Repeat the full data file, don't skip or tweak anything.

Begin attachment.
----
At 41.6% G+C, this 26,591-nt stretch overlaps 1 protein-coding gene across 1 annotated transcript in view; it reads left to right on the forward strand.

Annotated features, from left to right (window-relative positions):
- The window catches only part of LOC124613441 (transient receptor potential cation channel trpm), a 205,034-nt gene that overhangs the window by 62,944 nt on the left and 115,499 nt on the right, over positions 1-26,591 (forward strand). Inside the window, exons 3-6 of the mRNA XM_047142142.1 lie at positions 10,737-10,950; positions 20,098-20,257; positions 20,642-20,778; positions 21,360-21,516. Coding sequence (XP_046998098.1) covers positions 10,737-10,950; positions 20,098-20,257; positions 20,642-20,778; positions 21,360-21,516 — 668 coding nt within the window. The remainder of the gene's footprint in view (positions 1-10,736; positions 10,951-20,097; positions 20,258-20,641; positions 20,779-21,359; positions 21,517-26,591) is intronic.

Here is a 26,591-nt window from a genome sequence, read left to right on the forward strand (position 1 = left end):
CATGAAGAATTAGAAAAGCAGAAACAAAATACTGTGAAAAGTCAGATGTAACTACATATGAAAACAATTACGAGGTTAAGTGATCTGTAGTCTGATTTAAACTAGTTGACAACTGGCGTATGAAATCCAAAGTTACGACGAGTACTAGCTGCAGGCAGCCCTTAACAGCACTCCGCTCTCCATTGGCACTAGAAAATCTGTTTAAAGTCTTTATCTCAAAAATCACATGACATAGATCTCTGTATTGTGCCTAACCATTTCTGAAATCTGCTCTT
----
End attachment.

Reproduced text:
At 41.6% G+C, this 26,591-nt stretch overlaps 1 protein-coding gene across 1 annotated transcript in view; it reads left to right on the forward strand.

Annotated features, from left to right (window-relative positions):
- The window catches only part of LOC124613441 (transient receptor potential cation channel trpm), a 205,034-nt gene that overhangs the window by 62,944 nt on the left and 115,499 nt on the right, over positions 1-26,591 (forward strand). Inside the window, exons 3-6 of the mRNA XM_047142142.1 lie at positions 10,737-10,950; positions 20,098-20,257; positions 20,642-20,778; positions 21,360-21,516. Coding sequence (XP_046998098.1) covers positions 10,737-10,950; positions 20,098-20,257; positions 20,642-20,778; positions 21,360-21,516 — 668 coding nt within the window. The remainder of the gene's footprint in view (positions 1-10,736; positions 10,951-20,097; positions 20,258-20,641; positions 20,779-21,359; positions 21,517-26,591) is intronic.

Here is a 26,591-nt window from a genome sequence, read left to right on the forward strand (position 1 = left end):
CATGAAGAATTAGAAAAGCAGAAACAAAATACTGTGAAAAGTCAGATGTAACTACATATGAAAACAATTACGAGGTTAAGTGATCTGTAGTCTGATTTAAACTAGTTGACAACTGGCGTATGAAATCCAAAGTTACGACGAGTACTAGCTGCAGGCAGCCCTTAACAGCACTCCGCTCTCCATTGGCACTAGAAAATCTGTTTAAAGTCTTTATCTCAAAAATCACATGACATAGATCTCTGTATTGTGCCTAACCATTTCTGAAATCTGCTCTT